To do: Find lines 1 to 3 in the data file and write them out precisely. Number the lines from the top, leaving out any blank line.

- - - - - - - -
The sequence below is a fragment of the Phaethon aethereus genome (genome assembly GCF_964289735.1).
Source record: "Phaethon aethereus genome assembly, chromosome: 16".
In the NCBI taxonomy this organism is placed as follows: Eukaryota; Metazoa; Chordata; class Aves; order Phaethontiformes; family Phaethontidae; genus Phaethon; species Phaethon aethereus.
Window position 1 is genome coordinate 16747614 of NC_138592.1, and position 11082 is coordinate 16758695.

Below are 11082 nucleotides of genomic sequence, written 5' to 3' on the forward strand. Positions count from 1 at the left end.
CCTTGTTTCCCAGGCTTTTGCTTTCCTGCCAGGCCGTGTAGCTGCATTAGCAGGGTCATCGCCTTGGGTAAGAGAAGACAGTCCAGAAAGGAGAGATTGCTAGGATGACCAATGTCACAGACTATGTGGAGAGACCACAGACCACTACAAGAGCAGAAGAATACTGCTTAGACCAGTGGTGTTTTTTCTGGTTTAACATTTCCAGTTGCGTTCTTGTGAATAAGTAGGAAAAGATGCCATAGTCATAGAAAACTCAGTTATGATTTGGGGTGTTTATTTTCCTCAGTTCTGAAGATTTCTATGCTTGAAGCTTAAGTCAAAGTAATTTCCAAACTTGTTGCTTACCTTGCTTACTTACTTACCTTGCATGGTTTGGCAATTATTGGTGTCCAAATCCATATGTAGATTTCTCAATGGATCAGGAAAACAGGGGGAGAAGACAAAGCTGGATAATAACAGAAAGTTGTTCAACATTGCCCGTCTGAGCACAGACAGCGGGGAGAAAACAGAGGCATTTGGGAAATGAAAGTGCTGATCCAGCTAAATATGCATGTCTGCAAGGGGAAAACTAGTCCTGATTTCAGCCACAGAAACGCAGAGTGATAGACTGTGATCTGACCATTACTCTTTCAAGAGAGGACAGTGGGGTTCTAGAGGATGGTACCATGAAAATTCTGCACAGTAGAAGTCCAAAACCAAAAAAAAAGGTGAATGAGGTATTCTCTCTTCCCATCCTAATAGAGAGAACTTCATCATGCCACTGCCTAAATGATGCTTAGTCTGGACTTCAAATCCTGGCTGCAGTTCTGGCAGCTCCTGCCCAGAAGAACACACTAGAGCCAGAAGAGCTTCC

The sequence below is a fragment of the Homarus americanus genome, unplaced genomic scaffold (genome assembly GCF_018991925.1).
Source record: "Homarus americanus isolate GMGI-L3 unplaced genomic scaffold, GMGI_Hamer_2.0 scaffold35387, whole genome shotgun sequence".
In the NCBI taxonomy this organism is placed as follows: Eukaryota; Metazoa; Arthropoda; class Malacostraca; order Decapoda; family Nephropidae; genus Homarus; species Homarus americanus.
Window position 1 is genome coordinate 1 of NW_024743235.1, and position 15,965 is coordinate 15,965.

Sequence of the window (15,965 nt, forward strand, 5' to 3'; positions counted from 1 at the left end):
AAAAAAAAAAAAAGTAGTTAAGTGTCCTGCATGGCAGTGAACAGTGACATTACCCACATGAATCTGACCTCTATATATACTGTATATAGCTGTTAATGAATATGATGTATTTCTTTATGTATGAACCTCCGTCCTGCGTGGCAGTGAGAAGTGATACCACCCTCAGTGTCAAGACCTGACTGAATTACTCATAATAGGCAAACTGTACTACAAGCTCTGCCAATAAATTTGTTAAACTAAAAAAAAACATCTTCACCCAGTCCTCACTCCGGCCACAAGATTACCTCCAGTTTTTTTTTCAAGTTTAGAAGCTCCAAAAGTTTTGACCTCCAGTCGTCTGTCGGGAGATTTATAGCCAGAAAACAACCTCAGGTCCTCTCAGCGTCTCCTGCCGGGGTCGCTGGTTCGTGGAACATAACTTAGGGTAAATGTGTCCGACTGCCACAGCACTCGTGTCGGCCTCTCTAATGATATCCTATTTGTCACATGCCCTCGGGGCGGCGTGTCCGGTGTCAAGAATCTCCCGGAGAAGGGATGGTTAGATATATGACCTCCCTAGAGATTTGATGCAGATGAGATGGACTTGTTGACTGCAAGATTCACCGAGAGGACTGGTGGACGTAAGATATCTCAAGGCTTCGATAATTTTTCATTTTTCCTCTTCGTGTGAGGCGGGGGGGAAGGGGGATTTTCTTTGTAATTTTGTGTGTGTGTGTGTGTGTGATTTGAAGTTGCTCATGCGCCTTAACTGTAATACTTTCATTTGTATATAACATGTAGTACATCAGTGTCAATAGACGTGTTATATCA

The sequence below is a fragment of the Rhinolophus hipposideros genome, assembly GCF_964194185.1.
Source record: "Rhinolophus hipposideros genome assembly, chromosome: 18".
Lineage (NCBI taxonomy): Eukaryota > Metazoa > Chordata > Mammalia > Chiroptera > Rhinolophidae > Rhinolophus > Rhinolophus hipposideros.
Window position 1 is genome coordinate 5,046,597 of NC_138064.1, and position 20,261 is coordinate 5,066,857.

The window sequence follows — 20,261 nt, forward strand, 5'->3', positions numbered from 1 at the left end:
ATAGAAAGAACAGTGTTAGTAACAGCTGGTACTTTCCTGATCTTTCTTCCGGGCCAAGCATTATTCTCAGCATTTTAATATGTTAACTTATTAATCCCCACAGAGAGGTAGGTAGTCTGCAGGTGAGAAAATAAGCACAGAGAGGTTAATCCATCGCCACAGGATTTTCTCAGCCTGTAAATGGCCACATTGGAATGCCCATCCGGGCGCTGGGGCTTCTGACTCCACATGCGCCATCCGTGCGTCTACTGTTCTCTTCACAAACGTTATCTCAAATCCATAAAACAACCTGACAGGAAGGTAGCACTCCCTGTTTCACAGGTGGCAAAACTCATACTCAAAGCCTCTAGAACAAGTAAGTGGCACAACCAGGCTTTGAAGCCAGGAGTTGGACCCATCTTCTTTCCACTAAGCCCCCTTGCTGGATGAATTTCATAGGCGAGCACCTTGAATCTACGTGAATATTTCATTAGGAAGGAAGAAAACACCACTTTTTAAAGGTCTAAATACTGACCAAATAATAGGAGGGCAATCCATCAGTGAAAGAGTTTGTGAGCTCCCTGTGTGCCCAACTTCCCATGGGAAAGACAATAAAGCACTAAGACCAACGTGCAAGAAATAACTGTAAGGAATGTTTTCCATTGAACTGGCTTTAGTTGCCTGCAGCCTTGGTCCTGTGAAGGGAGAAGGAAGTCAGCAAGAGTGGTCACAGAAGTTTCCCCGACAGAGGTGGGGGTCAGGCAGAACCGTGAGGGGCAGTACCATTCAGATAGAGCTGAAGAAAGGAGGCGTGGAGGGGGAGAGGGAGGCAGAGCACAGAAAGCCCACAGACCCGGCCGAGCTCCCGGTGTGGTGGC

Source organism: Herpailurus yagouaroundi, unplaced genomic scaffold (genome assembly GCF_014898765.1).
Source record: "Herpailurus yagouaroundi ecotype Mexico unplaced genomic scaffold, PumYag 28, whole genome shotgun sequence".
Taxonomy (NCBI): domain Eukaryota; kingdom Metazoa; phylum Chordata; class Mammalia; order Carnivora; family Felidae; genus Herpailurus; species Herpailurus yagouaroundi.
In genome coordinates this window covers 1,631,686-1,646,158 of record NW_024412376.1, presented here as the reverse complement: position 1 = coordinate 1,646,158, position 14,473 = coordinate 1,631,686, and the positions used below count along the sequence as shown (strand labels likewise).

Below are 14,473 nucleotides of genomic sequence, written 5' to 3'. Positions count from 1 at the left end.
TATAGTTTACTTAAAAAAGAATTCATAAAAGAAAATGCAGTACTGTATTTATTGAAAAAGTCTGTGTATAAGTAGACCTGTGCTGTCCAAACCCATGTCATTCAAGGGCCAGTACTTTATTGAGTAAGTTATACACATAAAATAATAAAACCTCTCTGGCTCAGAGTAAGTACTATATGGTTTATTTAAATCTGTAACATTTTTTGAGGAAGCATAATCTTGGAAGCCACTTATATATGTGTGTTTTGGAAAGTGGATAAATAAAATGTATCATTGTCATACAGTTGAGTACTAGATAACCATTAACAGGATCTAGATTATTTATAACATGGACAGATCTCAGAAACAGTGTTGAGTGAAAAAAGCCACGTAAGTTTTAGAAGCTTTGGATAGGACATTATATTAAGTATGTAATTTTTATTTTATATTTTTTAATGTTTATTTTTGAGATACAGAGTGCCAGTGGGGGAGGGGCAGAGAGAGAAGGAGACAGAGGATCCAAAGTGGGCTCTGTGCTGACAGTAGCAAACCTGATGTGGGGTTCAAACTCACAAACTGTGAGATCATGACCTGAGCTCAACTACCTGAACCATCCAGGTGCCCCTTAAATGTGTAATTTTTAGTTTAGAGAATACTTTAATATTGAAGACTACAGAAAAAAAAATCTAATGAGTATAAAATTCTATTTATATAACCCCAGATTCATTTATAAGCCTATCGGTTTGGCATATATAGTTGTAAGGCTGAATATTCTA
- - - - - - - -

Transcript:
The sequence below is a fragment of the Phaethon aethereus genome (genome assembly GCF_964289735.1).
Source record: "Phaethon aethereus genome assembly, chromosome: 16".
In the NCBI taxonomy this organism is placed as follows: Eukaryota; Metazoa; Chordata; class Aves; order Phaethontiformes; family Phaethontidae; genus Phaethon; species Phaethon aethereus.